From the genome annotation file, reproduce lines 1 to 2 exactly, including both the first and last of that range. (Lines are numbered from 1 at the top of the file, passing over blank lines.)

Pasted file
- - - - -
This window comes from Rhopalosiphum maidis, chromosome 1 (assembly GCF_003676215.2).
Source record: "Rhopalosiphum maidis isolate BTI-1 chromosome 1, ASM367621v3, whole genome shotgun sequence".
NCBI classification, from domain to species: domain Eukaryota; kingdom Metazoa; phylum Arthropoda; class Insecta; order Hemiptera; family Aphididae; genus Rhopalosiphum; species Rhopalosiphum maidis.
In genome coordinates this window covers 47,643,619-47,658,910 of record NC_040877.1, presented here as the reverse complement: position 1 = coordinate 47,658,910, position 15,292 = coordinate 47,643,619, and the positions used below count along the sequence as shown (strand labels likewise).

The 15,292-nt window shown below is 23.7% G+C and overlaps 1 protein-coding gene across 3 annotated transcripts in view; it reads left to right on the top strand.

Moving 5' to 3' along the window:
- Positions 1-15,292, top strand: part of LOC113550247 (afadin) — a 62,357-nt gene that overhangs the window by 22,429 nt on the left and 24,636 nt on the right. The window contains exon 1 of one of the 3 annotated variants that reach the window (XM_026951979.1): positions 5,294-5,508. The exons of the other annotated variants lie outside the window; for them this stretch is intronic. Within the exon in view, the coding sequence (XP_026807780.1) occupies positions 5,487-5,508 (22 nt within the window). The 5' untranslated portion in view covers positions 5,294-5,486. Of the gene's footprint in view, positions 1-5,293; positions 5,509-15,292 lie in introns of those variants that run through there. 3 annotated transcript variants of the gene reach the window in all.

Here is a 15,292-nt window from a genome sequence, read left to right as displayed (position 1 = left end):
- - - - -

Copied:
This window comes from Rhopalosiphum maidis, chromosome 1 (assembly GCF_003676215.2).
Source record: "Rhopalosiphum maidis isolate BTI-1 chromosome 1, ASM367621v3, whole genome shotgun sequence".